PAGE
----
(Disclaimer: Disclosing my personal training secret fulfills my good deed quota for the year. Be appreciative, runners, but don’t tell me if by adopting this running mantra, you start training better than I do and ultimately beat me in a future race…)

10 comments:

Run For Life said...

UGH! Blogger ate my long winded comment.

Just catching up on the last few posts: congratulations on an awesome 4 miler! Even more accolades on being able to overcome your BM envy (not that I blame you one bit!)

Those Central Park pictures are awesome, thanks for sharing. :)

As for your secret, I think it definitely is one of the tougher concepts to truly grasp but once you do it's such a rush. Don't worry though because I highly doubt I'll be running a 2:30 marathon anytime soon, lol.

Christine said...

Uh oh! I think you better watch out!! Christine is going to be on your tail at the next race...if you look back and see pink hot pants...you know you are in TROUBLEEEEE! haha.

Anyway...I totally agree. This week was HORRIBLE for me school wise..so instead of taking 2 days off..and running 4 inbetween I ran 2 and 2. Running gives me energy and helps me study..but somedays I just dont have 40 minutes to give up. Splitting it up sometimes helps me.

Nibbles said...

Once again, you manage to skillfully condense an entire running book's worth of wisdom into one concise post! Blogs like this are one of the reasons why I let my Runner's World subscription lapse.

Amy@RunnersLounge said...

So true. I remember many years ago running a race that I was dead last and repeating the phrase, "run your own race" for at least 12 of the 13 miles of it. It's the only thing that got me through without a breakdown.

Ryan said...

Wow! Thanks for sharing. It's funny that at first you can't listen to your body because when you first start the body is just saying "Stop!" After a certain point, you are right - you really have to pay attention.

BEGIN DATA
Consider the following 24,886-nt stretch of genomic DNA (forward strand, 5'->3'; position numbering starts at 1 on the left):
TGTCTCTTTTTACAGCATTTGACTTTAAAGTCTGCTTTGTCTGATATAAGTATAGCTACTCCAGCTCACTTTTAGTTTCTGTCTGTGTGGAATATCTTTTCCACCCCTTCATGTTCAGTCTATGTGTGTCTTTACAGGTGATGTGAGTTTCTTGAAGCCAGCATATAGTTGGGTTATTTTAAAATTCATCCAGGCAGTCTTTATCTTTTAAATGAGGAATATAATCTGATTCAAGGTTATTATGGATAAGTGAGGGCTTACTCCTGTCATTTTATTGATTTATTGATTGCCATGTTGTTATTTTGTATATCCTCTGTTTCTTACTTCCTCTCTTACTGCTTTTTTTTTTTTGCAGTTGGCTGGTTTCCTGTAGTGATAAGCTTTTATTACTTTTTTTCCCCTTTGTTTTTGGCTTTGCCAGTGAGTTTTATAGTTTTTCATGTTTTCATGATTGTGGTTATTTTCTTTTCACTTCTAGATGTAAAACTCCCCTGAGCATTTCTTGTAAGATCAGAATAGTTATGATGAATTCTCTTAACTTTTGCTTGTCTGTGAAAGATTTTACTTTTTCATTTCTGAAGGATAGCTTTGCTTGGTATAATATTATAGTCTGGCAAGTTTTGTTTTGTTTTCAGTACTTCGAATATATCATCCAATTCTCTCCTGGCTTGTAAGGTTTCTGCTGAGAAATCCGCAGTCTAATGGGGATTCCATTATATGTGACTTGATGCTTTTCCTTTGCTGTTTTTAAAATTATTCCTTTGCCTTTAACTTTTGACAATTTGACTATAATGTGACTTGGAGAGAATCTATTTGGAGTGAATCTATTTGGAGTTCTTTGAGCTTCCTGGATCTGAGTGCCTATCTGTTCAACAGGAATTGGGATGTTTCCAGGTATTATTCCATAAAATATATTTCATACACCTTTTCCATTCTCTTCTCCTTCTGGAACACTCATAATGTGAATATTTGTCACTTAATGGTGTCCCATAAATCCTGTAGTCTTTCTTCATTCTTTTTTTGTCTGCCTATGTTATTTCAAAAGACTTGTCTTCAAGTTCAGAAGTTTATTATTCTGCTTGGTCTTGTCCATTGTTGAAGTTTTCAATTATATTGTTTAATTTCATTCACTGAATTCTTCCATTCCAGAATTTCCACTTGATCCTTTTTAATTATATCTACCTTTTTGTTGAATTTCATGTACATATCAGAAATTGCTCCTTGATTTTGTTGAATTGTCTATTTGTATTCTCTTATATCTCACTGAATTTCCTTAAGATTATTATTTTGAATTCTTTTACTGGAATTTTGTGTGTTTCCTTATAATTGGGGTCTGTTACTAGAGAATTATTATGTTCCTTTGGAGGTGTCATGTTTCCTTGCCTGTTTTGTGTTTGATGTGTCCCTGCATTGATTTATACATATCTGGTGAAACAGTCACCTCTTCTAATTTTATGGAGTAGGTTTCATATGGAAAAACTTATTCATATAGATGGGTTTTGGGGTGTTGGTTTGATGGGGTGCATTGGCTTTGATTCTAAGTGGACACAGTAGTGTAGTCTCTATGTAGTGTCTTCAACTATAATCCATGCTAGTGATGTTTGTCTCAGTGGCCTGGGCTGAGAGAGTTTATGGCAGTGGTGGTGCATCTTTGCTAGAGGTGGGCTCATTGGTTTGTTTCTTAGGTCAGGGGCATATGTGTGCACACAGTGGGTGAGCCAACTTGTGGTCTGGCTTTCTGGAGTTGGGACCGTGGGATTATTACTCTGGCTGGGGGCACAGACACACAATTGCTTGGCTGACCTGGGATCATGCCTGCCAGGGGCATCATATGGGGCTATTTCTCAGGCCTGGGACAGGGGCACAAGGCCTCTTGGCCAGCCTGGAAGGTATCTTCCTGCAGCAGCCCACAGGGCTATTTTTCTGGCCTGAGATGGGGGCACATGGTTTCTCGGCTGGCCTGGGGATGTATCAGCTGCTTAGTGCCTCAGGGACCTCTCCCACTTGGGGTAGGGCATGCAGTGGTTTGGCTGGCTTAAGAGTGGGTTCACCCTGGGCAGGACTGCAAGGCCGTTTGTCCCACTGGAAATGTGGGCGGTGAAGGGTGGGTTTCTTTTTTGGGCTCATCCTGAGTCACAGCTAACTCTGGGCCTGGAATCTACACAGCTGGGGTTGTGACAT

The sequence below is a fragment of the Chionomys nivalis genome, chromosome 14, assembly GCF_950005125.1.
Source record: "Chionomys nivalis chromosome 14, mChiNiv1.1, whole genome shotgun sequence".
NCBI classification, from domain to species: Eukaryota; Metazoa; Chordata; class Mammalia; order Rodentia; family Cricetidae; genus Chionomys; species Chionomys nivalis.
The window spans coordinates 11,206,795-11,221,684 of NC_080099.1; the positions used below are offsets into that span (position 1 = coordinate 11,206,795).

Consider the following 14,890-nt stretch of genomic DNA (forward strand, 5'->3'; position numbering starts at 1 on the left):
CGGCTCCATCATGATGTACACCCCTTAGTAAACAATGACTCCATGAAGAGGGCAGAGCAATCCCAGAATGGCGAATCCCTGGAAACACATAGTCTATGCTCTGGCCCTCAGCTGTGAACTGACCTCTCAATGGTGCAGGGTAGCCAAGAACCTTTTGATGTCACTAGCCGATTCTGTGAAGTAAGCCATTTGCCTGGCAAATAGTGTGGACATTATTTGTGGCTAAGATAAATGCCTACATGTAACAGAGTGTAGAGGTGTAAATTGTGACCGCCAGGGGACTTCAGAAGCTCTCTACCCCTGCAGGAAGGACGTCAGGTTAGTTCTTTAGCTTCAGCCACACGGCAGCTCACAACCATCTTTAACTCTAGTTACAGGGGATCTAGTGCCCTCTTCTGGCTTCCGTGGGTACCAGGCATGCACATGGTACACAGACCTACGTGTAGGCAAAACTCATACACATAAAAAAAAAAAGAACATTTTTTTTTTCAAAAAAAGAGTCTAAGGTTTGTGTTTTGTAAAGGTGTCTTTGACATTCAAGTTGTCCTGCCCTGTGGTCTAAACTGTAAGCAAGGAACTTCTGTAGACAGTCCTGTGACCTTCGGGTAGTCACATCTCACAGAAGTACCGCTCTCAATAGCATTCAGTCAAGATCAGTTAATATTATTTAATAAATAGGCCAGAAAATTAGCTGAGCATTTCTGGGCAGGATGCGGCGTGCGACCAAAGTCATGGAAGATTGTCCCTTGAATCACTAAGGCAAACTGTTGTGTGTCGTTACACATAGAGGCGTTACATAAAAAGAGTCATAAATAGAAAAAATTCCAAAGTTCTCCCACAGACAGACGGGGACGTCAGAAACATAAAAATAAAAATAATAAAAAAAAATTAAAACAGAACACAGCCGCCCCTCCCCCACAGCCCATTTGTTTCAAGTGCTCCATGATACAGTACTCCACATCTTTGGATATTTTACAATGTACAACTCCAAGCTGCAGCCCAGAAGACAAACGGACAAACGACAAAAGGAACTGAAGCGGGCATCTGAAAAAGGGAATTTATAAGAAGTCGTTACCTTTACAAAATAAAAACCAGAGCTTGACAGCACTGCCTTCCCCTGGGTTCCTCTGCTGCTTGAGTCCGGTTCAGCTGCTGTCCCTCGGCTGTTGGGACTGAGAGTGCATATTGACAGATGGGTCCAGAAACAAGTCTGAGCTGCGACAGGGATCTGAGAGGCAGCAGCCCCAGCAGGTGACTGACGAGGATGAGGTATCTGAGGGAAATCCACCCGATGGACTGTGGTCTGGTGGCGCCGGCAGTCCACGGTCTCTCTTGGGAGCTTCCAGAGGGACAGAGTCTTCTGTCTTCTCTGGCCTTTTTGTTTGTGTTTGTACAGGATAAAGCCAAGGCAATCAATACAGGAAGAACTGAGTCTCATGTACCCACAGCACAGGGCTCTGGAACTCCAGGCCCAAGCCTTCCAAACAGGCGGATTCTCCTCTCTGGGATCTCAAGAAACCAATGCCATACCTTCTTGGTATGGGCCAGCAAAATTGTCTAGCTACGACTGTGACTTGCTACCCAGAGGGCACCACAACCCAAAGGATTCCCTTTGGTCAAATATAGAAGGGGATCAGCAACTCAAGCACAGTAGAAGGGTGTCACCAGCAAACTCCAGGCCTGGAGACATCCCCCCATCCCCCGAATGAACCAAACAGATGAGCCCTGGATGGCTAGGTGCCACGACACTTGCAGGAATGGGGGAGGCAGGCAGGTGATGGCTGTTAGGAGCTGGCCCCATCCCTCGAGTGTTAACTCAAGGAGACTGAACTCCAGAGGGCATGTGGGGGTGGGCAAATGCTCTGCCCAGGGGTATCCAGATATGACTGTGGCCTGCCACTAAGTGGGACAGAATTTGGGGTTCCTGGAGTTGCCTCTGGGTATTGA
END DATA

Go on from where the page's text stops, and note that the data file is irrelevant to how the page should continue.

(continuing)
I added you to my list of New York City running blogs at RunYourCity. I've seen your blog on a few blogrolls. Now I know why.

sRod said...

Same boat as Ryan here. In the beginning you can't listen to your body because it's only saying "stop." Being able to listen to your body instead of your head is one of the more difficult things to learn.

KimsRunning said...

I was lucky enough to find a trainer who told me from the beginning to listen to my body. I completely understand what you mean. Just the other day I was telling him I didn't think I was a true runner because sometimes I'll see a flower or a creek and stop and tale a look. Sometimes I walk during a song on my iPod because I want to really hear it. I forget to time my rund half the time. He told me I'm a happy runner, still a runner. I do enjoy myself out there. I also ran a full marathon after 4.5 months, never having run before in my life.

mashar said...

Ah Running Laminator -- I am the young grasshopper that has learned much from your wise words! Unfortunately, when it comes to running I know my limits all too well! :)

Non-Runner Nancy said...

I'm sure you've said something like this on my blog at least half a dozen times. Very nice words.

Shilingi-Moja said...

I agree with your 13-worder. I don't have a lot of racing experience as an adult but I learn a whole lot faster as an adult than I did 40+/- years ago as a teenager. After running a decent 5K and missing my goal on a tough half-marathon, I decided to consciously run my own race for my first 10K. That meant starting slower than the front third of the pack and letting people pass me. Then I slowly picked up the pace. That mimicked my normal everyday runs. It worked -- I beat my goal time for that race by 3-4 minutes and my "ultimate" goal for a 10K by 1:31.